In the Pacific, the Americans and Japanese also engaged in a vigorous submarine war, with the American effort aimed at destroying Japanese merchant, troop, and cargo vessels while the Japanese subs often targeted American warships instead. While the US submarine force comprised only about 2% of the US Pacific fleet, those subs destroyed a whopping 30% of Japanese shipping sunk. While American submarine losses could not come close to the number or percentage of German U-boat losses, service in the American submarine fleet was the most dangerous military occupation of World War II for American sailors, with about 20% of US subs lost during World War II, a total of 52 boats. About 3500 American submariners lost their lives.
Losses to enemy action are expected in the submarine business, especially during World War I and World War II. Improvements in technology and stealth since then have theoretically made subs safer, including with improved emergency escape equipment to give sailors on a doomed sub a fighting chance at survival. Extensive mapping of the ocean floor also makes diving in submarines somewhat safer, but no matter what engineers and designers can come up with, submarines are still highly dangerous vessels to travel in, even without enemy action.
Some subs have been lost when their own torpedo malfunctioned and took a circular course, circling back to strike the submarine that fired it! Notable examples include the USS Tang and the USS Tulibee, both of which were destroyed by their own torpedoes that had been fired at Japanese ships in 1944, torpedoes that circled back and hit the sub that fired them. This occurred in completely separate incidents. It is entirely possible that other submarines have been lost in this manner, or perhaps accidentally torpedoed by other submarines on the same side in a mass attack, such as a German “Wolf pack” group submarine attack in the Atlantic during World War II. Many subs are lost and never found, with the reason they were lost unknown.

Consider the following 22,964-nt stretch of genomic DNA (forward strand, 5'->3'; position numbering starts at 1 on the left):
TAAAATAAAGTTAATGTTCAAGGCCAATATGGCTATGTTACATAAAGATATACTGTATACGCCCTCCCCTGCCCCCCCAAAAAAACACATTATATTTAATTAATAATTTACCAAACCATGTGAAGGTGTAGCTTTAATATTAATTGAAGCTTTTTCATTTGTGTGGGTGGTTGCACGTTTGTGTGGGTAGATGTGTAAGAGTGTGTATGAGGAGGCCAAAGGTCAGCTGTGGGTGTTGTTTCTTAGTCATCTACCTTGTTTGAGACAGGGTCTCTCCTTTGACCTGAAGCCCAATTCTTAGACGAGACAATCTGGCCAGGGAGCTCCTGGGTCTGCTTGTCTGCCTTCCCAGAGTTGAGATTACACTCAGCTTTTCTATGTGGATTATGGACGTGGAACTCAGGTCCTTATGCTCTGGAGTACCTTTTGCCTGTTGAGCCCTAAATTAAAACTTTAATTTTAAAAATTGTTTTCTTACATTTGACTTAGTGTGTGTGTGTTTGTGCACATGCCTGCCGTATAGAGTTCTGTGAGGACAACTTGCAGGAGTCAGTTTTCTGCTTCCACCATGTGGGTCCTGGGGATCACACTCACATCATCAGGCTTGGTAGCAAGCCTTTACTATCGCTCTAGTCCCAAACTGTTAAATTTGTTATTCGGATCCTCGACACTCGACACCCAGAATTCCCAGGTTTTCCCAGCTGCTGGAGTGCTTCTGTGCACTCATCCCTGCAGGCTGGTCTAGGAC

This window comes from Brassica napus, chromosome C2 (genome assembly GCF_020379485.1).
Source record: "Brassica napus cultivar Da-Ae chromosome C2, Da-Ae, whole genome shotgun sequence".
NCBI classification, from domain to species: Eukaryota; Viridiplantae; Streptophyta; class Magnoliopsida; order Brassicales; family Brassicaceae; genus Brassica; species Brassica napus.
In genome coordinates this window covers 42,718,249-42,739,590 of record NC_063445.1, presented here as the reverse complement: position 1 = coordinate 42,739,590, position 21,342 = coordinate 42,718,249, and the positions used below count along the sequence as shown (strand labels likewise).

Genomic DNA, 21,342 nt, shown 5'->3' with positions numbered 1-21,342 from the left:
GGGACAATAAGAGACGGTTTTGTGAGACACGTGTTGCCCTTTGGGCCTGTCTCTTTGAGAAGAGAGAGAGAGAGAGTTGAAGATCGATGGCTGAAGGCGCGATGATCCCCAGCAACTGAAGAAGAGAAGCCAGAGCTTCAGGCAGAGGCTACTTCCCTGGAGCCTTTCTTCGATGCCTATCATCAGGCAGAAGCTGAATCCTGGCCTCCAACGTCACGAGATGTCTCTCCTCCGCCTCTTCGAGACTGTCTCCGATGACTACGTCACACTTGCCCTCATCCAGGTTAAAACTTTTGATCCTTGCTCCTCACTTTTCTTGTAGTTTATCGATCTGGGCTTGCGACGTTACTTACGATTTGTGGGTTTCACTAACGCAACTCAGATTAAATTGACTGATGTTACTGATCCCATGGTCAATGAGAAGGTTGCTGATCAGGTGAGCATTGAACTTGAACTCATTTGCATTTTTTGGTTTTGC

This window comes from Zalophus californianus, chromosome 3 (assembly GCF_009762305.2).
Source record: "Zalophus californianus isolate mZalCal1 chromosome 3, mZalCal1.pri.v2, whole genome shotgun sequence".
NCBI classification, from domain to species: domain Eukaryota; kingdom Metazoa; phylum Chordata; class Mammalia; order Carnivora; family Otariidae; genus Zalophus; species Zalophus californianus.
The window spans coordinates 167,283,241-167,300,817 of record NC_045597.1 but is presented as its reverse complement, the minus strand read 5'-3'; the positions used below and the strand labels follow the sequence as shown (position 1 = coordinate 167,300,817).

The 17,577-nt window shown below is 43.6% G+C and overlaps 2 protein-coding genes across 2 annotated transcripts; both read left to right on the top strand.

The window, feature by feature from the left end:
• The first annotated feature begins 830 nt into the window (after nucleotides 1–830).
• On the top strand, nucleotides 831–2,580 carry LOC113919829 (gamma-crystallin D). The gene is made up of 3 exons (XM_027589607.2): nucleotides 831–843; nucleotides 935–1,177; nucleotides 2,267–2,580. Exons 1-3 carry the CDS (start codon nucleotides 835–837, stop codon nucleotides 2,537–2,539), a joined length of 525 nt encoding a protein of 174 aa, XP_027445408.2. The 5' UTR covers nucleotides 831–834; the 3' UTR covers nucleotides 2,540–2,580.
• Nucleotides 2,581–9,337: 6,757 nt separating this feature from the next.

Fantastically expensive and complicated modern submarines powered by nuclear reactors are not immune from accidents that cost the loss of the submarines and the lives of their crews. The United States Navy lost the USS Thresher in 1963, and then also lost the USS Scorpion in 1968, both rather new nuclear powered subs. Both of these American submarines were lost with all hands. In fact, 1968 was not a good year for modern submarines, as the French lost the Minerve (a sister ship of the Eurydice, both Daphne class submarines), the Soviets lost the K-129 and the Israelis lost the INS Dakar. Mysterious submarine losses in fact have never ended, including the loss in 2000 of the Russian submarine Kursk while engaged in naval exercises in the Barents Sea, another nuclear powered submarine lost with all hands.